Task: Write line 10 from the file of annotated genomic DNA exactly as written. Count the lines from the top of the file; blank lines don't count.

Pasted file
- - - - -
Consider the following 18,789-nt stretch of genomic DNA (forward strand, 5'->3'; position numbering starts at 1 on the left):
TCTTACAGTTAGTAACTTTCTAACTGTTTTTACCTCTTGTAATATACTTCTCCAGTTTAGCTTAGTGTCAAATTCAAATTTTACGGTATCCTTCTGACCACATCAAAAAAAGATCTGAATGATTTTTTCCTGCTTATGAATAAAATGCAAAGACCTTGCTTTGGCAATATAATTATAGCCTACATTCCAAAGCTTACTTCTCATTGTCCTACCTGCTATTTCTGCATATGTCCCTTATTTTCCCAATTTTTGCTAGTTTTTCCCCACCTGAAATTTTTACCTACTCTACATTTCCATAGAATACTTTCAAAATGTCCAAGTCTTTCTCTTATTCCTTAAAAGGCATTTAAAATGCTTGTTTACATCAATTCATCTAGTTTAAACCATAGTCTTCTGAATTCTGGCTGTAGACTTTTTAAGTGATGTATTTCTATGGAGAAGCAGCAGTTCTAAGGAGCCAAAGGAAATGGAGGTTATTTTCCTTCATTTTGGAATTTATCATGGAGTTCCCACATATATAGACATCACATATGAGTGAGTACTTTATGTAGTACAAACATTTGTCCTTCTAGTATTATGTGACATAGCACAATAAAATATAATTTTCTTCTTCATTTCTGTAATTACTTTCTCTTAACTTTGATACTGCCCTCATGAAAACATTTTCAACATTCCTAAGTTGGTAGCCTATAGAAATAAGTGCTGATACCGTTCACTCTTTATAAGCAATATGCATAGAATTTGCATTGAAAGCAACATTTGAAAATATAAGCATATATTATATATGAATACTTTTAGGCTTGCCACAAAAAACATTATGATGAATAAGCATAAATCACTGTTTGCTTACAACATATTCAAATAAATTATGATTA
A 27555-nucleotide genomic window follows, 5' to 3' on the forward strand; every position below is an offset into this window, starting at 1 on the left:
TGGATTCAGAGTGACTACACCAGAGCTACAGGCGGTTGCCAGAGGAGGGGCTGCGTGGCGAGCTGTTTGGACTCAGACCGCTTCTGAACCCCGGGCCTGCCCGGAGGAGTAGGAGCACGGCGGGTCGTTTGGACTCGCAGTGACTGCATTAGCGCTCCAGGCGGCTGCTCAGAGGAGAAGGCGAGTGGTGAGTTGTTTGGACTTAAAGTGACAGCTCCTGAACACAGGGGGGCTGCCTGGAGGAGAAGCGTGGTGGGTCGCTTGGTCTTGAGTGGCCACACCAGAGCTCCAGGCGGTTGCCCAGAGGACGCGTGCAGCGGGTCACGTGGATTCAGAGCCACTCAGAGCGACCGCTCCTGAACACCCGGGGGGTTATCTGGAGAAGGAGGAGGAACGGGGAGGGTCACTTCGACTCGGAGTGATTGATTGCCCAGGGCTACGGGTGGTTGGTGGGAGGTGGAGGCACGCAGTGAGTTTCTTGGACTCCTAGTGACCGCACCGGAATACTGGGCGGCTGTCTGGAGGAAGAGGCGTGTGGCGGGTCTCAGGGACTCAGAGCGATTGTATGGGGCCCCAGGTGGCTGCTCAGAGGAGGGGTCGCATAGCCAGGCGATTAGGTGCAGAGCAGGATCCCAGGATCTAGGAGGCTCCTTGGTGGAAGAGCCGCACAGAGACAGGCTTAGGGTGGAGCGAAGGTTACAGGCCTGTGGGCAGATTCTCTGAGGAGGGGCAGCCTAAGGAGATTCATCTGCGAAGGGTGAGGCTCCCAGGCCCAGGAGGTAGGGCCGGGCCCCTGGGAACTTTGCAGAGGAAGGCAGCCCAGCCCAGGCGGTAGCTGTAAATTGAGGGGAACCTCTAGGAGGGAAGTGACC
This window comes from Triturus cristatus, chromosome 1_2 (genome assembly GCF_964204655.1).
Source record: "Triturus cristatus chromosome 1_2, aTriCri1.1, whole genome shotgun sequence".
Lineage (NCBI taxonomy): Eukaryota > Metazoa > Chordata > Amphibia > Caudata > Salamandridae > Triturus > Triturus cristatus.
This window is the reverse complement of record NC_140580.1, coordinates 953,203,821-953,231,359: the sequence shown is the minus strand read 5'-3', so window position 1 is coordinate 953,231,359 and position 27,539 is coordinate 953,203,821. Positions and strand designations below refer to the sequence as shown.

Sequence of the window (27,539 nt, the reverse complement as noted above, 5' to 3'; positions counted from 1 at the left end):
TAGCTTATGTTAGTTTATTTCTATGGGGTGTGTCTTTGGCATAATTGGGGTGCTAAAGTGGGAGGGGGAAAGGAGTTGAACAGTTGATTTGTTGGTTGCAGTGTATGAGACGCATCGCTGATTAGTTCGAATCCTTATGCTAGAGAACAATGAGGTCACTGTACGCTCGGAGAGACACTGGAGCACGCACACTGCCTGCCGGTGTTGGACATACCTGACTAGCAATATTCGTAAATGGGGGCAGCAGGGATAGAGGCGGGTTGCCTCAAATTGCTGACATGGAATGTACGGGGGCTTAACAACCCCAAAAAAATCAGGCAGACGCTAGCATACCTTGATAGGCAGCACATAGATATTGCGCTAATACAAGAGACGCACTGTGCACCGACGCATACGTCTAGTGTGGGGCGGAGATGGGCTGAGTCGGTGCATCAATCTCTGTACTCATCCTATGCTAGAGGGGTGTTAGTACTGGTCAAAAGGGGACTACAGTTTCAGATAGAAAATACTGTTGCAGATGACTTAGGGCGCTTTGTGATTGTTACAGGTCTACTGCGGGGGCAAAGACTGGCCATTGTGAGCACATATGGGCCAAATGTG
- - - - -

TAGCTTATGTTAGTTTATTTCTATGGGGTGTGTCTTTGGCATAATTGGGGTGCTAAAGTGGGAGGGGGAAAGGAGTTGAACAGTTGATTTGTTGGTTGCAGTGTATGAGACGCATCGCTGATTAGTTCGAATCCTTATGCTAGAGAACAATGAGGTCACTGTACGCTCGGAGAGACACTGGAGCACGCACACTGCCTGCCGGTGTTGGACATACCTGACTAGCAATATTCGTAAATGGGGGCAGCAGGGATAGAGGCGGGTTGCCTCAAATTGCTGACATGGAATGTACGGGGGCTTAACAACCCCAAAAAAATCAGGCAGACGCTAGCATACCTTGATAGGCAGCACATAGATATTGCGCTAATACAAGAGACGCACTGTGCACCGACGCATACGTCTAGTGTGGGGCGGAGATGGGCTGAGTCGGTGCATCAATCTCTGTACTCATCCTATGCTAGAGGGGTGTTAGTACTGGTCAAAAGGGGACTACAGTTTCAGATAGAAAATACTGTTGCAGATGACTTAGGGCGCTTTGTGATTGTTACAGGTCTACTGCGGGGGCAAAGACTGGCCATTGTGAGCACATATGGGCCAAATGTG